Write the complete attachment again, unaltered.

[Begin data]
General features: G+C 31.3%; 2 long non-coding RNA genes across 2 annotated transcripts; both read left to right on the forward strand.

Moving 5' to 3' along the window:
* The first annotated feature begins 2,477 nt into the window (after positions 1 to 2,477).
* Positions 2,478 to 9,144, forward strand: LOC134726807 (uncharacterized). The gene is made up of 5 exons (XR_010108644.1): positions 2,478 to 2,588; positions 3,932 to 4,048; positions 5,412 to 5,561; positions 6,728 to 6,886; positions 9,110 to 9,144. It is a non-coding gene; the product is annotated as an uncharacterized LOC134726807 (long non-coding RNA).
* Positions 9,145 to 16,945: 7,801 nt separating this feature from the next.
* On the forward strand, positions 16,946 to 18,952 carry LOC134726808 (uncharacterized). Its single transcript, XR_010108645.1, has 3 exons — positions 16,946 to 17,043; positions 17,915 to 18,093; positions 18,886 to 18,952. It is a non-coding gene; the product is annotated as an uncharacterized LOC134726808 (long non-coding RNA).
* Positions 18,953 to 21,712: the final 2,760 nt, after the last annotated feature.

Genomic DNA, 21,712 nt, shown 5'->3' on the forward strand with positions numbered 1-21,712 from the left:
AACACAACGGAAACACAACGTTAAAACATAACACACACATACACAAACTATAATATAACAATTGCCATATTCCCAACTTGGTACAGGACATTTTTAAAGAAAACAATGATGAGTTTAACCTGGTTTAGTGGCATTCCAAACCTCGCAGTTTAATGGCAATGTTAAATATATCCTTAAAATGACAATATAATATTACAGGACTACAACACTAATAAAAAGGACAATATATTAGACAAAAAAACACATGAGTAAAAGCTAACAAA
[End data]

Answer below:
General features: G+C 31.3%; 2 long non-coding RNA genes across 2 annotated transcripts; both read left to right on the forward strand.

Moving 5' to 3' along the window:
* The first annotated feature begins 2,477 nt into the window (after positions 1 to 2,477).
* Positions 2,478 to 9,144, forward strand: LOC134726807 (uncharacterized). The gene is made up of 5 exons (XR_010108644.1): positions 2,478 to 2,588; positions 3,932 to 4,048; positions 5,412 to 5,561; positions 6,728 to 6,886; positions 9,110 to 9,144. It is a non-coding gene; the product is annotated as an uncharacterized LOC134726807 (long non-coding RNA).
* Positions 9,145 to 16,945: 7,801 nt separating this feature from the next.
* On the forward strand, positions 16,946 to 18,952 carry LOC134726808 (uncharacterized). Its single transcript, XR_010108645.1, has 3 exons — positions 16,946 to 17,043; positions 17,915 to 18,093; positions 18,886 to 18,952. It is a non-coding gene; the product is annotated as an uncharacterized LOC134726808 (long non-coding RNA).
* Positions 18,953 to 21,712: the final 2,760 nt, after the last annotated feature.

Genomic DNA, 21,712 nt, shown 5'->3' on the forward strand with positions numbered 1-21,712 from the left:
AACACAACGGAAACACAACGTTAAAACATAACACACACATACACAAACTATAATATAACAATTGCCATATTCCCAACTTGGTACAGGACATTTTTAAAGAAAACAATGATGAGTTTAACCTGGTTTAGTGGCATTCCAAACCTCGCAGTTTAATGGCAATGTTAAATATATCCTTAAAATGACAATATAATATTACAGGACTACAACACTAATAAAAAGGACAATATATTAGACAAAAAAACACATGAGTAAAAGCTAACAAA